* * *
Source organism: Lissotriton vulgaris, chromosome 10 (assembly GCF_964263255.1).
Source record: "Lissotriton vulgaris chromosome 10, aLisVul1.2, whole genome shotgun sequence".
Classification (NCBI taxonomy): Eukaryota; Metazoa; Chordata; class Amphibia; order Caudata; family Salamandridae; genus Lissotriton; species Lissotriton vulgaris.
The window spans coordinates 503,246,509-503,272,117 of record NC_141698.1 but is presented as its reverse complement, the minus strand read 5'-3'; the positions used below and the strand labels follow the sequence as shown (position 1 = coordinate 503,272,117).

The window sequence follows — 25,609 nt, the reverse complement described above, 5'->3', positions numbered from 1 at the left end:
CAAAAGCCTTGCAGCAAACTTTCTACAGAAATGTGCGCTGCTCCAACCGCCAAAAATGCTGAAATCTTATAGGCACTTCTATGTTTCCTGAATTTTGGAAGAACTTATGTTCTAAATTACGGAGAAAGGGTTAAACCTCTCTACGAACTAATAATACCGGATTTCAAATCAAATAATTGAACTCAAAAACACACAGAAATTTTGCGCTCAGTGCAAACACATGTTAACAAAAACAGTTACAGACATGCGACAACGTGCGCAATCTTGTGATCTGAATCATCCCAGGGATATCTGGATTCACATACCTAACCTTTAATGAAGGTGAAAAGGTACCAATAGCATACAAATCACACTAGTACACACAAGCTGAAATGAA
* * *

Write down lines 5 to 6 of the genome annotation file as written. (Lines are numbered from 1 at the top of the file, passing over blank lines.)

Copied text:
The window sequence follows — 25,609 nt, the reverse complement described above, 5'->3', positions numbered from 1 at the left end:
CAAAAGCCTTGCAGCAAACTTTCTACAGAAATGTGCGCTGCTCCAACCGCCAAAAATGCTGAAATCTTATAGGCACTTCTATGTTTCCTGAATTTTGGAAGAACTTATGTTCTAAATTACGGAGAAAGGGTTAAACCTCTCTACGAACTAATAATACCGGATTTCAAATCAAATAATTGAACTCAAAAACACACAGAAATTTTGCGCTCAGTGCAAACACATGTTAACAAAAACAGTTACAGACATGCGACAACGTGCGCAATCTTGTGATCTGAATCATCCCAGGGATATCTGGATTCACATACCTAACCTTTAATGAAGGTGAAAAGGTACCAATAGCATACAAATCACACTAGTACACACAAGCTGAAATGAA